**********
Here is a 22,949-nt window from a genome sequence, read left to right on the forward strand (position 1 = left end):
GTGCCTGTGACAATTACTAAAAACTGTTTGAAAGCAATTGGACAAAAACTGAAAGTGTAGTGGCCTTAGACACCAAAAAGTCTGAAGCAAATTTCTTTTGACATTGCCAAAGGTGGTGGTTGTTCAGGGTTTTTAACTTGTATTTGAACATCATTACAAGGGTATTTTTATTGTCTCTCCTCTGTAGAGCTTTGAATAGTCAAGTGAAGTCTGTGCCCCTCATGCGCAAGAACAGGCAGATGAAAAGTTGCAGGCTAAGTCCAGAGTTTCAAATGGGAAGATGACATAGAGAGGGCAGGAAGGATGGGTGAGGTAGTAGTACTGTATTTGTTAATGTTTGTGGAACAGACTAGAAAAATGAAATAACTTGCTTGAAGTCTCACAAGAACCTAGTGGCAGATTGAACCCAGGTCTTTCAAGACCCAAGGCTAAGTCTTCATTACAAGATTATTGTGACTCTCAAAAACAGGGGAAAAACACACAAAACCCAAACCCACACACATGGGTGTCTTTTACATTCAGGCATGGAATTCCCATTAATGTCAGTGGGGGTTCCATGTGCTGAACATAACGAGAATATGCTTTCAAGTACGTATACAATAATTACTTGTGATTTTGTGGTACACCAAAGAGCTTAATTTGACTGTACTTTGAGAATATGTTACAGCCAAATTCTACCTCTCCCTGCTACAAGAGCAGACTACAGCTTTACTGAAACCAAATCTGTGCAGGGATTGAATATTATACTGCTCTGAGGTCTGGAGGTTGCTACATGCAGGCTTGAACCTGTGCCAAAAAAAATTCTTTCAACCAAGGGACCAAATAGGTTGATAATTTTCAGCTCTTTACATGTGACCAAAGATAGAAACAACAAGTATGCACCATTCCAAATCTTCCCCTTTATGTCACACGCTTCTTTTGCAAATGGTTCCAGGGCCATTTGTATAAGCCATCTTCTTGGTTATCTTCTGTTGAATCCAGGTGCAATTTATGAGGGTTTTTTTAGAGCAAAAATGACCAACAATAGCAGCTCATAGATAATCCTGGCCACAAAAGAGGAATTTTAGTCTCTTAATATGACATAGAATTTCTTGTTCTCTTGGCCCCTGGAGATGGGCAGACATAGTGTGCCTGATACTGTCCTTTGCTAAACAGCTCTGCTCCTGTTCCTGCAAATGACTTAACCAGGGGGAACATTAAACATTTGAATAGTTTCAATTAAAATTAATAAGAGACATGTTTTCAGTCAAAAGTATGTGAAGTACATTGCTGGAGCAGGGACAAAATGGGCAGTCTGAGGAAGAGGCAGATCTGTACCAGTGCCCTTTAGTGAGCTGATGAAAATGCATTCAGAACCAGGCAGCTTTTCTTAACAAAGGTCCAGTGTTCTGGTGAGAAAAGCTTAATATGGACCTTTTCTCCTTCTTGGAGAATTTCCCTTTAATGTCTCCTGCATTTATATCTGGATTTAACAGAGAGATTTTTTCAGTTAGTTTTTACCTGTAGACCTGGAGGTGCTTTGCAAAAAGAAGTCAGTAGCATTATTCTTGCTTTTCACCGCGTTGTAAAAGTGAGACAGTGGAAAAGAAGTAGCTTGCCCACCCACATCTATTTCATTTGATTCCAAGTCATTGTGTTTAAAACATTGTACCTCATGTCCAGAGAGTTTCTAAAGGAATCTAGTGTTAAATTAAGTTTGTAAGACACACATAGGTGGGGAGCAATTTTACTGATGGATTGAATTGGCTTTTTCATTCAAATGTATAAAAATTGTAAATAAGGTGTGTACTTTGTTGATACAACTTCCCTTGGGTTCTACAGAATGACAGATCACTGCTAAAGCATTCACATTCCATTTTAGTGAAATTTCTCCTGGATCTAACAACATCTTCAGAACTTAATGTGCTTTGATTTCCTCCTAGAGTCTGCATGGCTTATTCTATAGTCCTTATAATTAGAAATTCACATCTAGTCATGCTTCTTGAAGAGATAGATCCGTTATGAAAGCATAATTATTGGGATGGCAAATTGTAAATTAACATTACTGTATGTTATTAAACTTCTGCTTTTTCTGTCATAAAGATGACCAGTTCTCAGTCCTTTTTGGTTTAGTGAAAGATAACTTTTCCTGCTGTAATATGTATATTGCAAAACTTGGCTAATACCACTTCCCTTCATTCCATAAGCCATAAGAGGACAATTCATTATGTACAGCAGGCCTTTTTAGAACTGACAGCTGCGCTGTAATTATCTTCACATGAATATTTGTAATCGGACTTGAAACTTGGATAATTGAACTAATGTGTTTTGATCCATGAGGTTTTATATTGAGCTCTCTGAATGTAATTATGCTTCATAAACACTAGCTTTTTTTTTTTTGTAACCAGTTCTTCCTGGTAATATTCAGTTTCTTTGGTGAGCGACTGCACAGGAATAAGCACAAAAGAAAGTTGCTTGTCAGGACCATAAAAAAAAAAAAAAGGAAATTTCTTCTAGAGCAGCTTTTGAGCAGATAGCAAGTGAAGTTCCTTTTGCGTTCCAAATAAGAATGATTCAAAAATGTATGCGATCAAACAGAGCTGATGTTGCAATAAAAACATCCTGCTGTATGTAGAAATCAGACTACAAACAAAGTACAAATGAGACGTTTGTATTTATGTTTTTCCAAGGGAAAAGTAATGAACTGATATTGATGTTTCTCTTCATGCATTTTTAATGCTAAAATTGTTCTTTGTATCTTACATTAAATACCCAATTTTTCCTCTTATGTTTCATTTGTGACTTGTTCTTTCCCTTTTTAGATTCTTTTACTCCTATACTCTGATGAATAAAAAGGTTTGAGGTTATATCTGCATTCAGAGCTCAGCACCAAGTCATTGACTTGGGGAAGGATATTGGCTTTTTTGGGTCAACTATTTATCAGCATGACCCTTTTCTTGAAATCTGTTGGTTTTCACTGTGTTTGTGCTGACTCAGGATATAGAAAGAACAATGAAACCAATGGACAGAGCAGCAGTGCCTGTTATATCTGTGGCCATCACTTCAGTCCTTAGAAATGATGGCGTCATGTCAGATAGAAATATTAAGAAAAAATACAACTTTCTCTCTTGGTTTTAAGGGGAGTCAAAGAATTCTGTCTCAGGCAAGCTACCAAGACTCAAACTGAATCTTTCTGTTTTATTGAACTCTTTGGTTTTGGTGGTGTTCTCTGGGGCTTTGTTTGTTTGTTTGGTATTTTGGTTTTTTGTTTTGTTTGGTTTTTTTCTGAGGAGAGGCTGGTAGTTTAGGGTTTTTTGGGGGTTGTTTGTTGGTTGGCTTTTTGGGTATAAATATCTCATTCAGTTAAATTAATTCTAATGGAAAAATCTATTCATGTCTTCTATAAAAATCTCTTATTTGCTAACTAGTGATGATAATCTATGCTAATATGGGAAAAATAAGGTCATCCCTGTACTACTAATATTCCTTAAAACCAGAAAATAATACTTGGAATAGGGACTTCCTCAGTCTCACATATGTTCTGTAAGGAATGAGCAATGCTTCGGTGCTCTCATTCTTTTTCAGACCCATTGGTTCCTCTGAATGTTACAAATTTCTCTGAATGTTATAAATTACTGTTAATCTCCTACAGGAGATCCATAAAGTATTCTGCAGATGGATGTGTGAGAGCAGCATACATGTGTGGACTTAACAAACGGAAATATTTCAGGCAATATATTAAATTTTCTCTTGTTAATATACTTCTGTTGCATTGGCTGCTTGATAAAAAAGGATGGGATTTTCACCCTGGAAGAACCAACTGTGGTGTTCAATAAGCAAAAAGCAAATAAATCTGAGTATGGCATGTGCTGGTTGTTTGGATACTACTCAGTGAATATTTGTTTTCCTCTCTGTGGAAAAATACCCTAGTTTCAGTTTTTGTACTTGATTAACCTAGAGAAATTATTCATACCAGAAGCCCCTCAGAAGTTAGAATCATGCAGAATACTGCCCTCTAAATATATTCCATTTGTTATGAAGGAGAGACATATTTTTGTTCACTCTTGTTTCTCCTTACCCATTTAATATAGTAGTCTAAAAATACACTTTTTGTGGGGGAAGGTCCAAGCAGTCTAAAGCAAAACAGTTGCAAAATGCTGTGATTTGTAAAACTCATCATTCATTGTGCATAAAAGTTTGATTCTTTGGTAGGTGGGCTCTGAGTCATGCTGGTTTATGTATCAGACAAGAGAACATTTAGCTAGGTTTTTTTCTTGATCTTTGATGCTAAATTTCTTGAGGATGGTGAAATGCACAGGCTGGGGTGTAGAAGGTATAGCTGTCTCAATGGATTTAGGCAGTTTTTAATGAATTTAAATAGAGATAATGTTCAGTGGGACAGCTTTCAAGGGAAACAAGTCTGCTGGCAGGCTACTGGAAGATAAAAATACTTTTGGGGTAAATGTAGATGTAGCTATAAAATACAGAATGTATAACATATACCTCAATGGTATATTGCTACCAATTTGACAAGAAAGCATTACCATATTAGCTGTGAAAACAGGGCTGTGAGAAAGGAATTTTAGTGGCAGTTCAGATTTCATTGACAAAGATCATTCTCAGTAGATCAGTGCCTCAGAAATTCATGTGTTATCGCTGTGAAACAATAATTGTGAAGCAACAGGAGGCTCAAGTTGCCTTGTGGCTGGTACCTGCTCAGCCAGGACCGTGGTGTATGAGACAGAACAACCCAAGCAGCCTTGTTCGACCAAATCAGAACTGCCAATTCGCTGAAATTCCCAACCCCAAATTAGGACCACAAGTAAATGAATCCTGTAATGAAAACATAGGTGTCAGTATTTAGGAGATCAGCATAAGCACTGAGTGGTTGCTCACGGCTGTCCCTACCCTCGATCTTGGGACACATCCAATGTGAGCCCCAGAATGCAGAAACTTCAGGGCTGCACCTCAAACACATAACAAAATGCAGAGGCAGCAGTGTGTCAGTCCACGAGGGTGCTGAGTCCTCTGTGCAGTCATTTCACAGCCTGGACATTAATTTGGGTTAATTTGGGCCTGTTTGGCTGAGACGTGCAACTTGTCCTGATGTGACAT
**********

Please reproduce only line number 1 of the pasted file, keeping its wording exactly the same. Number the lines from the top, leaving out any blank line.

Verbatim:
Here is a 22,949-nt window from a genome sequence, read left to right on the forward strand (position 1 = left end):